Dr. Danielle Ofri, author and associate professor of medicine at New York University School of Medicine, will speak Wednesday, May 21, at 7 p.m. in Reamer Campus Center Auditorium.
Her talk, “The Amygdala and the Stethoscope: How Emotions Affect the Practice of Medicine,” is free and open to the public.
Ofri is an attending physician at Bellevue Hospital, the oldest public hospital in the country. She is a founder and editor-in-chief of the Bellevue Literary Review.
Ofri’s latest book is What Doctors Feel: How Emotions Affect the Practice of Medicine. She is the author of three other books about life in medicine, including Medicine in Translation: Journeys with my Patients; Incidental Findings: Lessons from my Patients in the Art of Medicine; and Singular Intimacies: Becoming a Doctor at Bellevue.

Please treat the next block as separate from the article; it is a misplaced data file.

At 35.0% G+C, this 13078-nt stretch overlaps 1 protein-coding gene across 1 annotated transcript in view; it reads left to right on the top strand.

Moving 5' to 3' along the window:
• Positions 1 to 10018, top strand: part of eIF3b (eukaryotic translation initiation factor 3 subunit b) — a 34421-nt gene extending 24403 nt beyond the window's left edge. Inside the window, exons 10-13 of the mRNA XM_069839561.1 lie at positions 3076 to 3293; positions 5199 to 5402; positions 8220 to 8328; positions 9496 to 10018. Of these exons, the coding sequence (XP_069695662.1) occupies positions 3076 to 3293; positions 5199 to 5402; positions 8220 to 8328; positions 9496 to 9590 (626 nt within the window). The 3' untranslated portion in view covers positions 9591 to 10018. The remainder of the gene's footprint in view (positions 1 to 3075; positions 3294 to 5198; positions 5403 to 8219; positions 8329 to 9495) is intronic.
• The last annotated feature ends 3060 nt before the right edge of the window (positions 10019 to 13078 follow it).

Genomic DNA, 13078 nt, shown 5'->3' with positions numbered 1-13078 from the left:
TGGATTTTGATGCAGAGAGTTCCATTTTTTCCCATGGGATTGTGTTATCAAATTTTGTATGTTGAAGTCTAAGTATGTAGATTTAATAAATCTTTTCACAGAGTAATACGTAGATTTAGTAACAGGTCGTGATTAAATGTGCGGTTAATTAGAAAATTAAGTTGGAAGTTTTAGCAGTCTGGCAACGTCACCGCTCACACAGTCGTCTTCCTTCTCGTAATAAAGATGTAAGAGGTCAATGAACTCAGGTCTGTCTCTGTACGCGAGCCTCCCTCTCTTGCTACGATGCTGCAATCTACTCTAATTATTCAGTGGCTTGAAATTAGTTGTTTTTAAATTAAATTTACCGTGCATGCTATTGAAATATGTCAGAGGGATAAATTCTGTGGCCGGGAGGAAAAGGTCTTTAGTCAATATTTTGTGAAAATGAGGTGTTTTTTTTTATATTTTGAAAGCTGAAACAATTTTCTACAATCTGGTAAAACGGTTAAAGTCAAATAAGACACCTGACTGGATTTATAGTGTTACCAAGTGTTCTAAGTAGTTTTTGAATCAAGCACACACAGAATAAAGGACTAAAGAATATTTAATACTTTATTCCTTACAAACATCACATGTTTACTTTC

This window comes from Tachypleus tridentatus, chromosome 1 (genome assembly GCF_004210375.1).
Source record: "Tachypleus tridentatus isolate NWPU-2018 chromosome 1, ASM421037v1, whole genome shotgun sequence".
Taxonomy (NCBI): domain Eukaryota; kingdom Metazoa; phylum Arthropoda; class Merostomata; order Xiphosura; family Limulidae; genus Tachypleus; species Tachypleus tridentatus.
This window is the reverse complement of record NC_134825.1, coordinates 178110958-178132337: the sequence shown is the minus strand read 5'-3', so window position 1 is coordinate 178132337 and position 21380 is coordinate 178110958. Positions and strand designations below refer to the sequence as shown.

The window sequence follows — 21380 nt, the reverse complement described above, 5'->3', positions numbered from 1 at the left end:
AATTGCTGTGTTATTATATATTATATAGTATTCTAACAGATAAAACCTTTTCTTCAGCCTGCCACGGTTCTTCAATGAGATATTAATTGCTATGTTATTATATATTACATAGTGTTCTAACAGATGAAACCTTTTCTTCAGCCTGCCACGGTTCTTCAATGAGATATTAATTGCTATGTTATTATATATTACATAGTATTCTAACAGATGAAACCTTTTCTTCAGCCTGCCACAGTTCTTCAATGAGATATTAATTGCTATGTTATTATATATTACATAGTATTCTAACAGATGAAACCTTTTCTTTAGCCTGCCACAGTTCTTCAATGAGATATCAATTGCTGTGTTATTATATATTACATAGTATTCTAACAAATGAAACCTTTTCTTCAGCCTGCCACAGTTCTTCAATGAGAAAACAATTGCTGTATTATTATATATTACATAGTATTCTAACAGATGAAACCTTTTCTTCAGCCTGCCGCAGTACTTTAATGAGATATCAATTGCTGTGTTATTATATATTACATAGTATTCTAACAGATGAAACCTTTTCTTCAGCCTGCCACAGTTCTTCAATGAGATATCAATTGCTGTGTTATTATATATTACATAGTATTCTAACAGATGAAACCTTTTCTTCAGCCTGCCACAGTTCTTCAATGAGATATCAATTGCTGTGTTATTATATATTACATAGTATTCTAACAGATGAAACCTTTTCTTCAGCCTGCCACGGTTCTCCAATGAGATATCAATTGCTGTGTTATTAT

She also edited The Bellevue Guide to Outpatient Medicine - which won a Best Medical Textbook award.
Ofri writes regularly for the New York Times about medicine and the doctor-patient relationship. Her essays have also appeared in the Los Angeles Times, the Washington Post, the San Francisco Chronicle, the Atlantic, Slate, the New England Journal of Medicine, the Lancet, CNN and on National Public Radio.
Her essays have been selected twice for Best American Essays and also Best American Science Writing. She is the recipient of the John P. McGovern Award from the American Medical Writers Association for “preeminent contributions to medical communication.”
The talk is sponsored by the CapitalCare Medical Group, CDPHP, New York Chapter American College of Physicians, Rapaport Ethics Across the Curriculum, Ronald M. Obenzinger Memorial Endowment and the Union College Pre-Health Society.
To learn more about Ofri, click here.
For information about the program, contact Carol Weisse, director of Health Professions, at (518) 388-6300 or firstname.lastname@example.org.